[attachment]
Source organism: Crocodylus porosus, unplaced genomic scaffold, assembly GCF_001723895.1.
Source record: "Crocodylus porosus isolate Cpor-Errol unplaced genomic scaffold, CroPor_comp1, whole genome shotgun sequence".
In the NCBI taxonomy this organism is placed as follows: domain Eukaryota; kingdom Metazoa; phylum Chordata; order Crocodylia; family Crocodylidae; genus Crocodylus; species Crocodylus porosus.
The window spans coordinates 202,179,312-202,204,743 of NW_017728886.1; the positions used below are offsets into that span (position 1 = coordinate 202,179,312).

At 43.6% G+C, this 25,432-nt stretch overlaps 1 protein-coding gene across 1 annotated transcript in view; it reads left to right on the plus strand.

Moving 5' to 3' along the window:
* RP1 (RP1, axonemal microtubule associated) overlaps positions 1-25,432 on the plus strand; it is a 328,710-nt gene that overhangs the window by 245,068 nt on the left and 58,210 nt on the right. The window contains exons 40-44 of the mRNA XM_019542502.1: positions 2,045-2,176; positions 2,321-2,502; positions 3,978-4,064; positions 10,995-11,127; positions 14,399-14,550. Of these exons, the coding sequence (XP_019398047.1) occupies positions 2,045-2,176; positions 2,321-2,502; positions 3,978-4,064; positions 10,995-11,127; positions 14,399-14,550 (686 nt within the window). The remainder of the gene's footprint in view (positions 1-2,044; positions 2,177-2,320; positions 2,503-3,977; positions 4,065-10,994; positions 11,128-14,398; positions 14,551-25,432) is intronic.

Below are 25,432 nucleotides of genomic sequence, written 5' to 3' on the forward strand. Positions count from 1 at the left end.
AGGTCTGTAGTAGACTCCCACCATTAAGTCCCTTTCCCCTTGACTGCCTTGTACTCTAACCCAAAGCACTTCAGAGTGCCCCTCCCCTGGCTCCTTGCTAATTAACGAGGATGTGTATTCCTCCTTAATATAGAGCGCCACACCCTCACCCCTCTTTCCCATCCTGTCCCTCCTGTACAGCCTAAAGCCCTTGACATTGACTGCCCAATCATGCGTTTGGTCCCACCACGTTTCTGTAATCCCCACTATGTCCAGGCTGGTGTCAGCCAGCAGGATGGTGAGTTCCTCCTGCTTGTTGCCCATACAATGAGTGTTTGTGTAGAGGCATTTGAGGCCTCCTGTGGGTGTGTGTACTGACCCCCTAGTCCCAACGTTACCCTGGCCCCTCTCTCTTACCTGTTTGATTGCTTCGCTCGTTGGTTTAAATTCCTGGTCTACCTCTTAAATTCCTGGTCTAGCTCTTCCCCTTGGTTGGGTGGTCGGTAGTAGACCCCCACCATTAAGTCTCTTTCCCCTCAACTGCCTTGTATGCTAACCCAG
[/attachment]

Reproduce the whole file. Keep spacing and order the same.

Source organism: Crocodylus porosus, unplaced genomic scaffold, assembly GCF_001723895.1.
Source record: "Crocodylus porosus isolate Cpor-Errol unplaced genomic scaffold, CroPor_comp1, whole genome shotgun sequence".
In the NCBI taxonomy this organism is placed as follows: domain Eukaryota; kingdom Metazoa; phylum Chordata; order Crocodylia; family Crocodylidae; genus Crocodylus; species Crocodylus porosus.
The window spans coordinates 202,179,312-202,204,743 of NW_017728886.1; the positions used below are offsets into that span (position 1 = coordinate 202,179,312).

At 43.6% G+C, this 25,432-nt stretch overlaps 1 protein-coding gene across 1 annotated transcript in view; it reads left to right on the plus strand.

Moving 5' to 3' along the window:
* RP1 (RP1, axonemal microtubule associated) overlaps positions 1-25,432 on the plus strand; it is a 328,710-nt gene that overhangs the window by 245,068 nt on the left and 58,210 nt on the right. The window contains exons 40-44 of the mRNA XM_019542502.1: positions 2,045-2,176; positions 2,321-2,502; positions 3,978-4,064; positions 10,995-11,127; positions 14,399-14,550. Of these exons, the coding sequence (XP_019398047.1) occupies positions 2,045-2,176; positions 2,321-2,502; positions 3,978-4,064; positions 10,995-11,127; positions 14,399-14,550 (686 nt within the window). The remainder of the gene's footprint in view (positions 1-2,044; positions 2,177-2,320; positions 2,503-3,977; positions 4,065-10,994; positions 11,128-14,398; positions 14,551-25,432) is intronic.

Below are 25,432 nucleotides of genomic sequence, written 5' to 3' on the forward strand. Positions count from 1 at the left end.
AGGTCTGTAGTAGACTCCCACCATTAAGTCCCTTTCCCCTTGACTGCCTTGTACTCTAACCCAAAGCACTTCAGAGTGCCCCTCCCCTGGCTCCTTGCTAATTAACGAGGATGTGTATTCCTCCTTAATATAGAGCGCCACACCCTCACCCCTCTTTCCCATCCTGTCCCTCCTGTACAGCCTAAAGCCCTTGACATTGACTGCCCAATCATGCGTTTGGTCCCACCACGTTTCTGTAATCCCCACTATGTCCAGGCTGGTGTCAGCCAGCAGGATGGTGAGTTCCTCCTGCTTGTTGCCCATACAATGAGTGTTTGTGTAGAGGCATTTGAGGCCTCCTGTGGGTGTGTGTACTGACCCCCTAGTCCCAACGTTACCCTGGCCCCTCTCTCTTACCTGTTTGATTGCTTCGCTCGTTGGTTTAAATTCCTGGTCTACCTCTTAAATTCCTGGTCTAGCTCTTCCCCTTGGTTGGGTGGTCGGTAGTAGACCCCCACCATTAAGTCTCTTTCCCCTCAACTGCCTTGTATGCTAACCCAG